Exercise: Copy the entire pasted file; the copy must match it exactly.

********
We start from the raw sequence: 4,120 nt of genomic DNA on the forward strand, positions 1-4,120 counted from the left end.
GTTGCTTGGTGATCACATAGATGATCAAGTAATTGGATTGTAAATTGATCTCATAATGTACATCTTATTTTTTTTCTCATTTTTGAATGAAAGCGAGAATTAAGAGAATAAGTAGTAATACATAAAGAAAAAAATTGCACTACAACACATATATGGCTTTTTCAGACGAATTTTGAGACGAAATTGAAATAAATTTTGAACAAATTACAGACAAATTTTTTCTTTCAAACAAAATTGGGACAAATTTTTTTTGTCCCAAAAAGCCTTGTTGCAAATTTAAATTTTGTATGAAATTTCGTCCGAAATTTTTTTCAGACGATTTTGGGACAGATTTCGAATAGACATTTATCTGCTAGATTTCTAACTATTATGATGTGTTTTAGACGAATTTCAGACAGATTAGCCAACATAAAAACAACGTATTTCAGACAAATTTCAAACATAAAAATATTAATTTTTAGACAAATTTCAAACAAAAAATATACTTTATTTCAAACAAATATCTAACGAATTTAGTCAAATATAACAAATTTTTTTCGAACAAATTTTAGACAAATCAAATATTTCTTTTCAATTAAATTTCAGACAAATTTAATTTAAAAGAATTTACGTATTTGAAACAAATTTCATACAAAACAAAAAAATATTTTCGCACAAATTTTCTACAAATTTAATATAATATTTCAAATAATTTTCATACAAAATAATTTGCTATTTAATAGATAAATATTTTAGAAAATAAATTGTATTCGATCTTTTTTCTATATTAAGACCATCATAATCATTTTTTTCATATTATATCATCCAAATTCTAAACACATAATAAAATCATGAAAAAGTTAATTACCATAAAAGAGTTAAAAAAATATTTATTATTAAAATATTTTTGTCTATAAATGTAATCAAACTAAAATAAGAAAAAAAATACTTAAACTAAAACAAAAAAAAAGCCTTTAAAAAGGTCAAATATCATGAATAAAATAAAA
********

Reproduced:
We start from the raw sequence: 4,120 nt of genomic DNA on the forward strand, positions 1-4,120 counted from the left end.
GTTGCTTGGTGATCACATAGATGATCAAGTAATTGGATTGTAAATTGATCTCATAATGTACATCTTATTTTTTTTCTCATTTTTGAATGAAAGCGAGAATTAAGAGAATAAGTAGTAATACATAAAGAAAAAAATTGCACTACAACACATATATGGCTTTTTCAGACGAATTTTGAGACGAAATTGAAATAAATTTTGAACAAATTACAGACAAATTTTTTCTTTCAAACAAAATTGGGACAAATTTTTTTTGTCCCAAAAAGCCTTGTTGCAAATTTAAATTTTGTATGAAATTTCGTCCGAAATTTTTTTCAGACGATTTTGGGACAGATTTCGAATAGACATTTATCTGCTAGATTTCTAACTATTATGATGTGTTTTAGACGAATTTCAGACAGATTAGCCAACATAAAAACAACGTATTTCAGACAAATTTCAAACATAAAAATATTAATTTTTAGACAAATTTCAAACAAAAAATATACTTTATTTCAAACAAATATCTAACGAATTTAGTCAAATATAACAAATTTTTTTCGAACAAATTTTAGACAAATCAAATATTTCTTTTCAATTAAATTTCAGACAAATTTAATTTAAAAGAATTTACGTATTTGAAACAAATTTCATACAAAACAAAAAAATATTTTCGCACAAATTTTCTACAAATTTAATATAATATTTCAAATAATTTTCATACAAAATAATTTGCTATTTAATAGATAAATATTTTAGAAAATAAATTGTATTCGATCTTTTTTCTATATTAAGACCATCATAATCATTTTTTTCATATTATATCATCCAAATTCTAAACACATAATAAAATCATGAAAAAGTTAATTACCATAAAAGAGTTAAAAAAATATTTATTATTAAAATATTTTTGTCTATAAATGTAATCAAACTAAAATAAGAAAAAAAATACTTAAACTAAAACAAAAAAAAAGCCTTTAAAAAGGTCAAATATCATGAATAAAATAAAA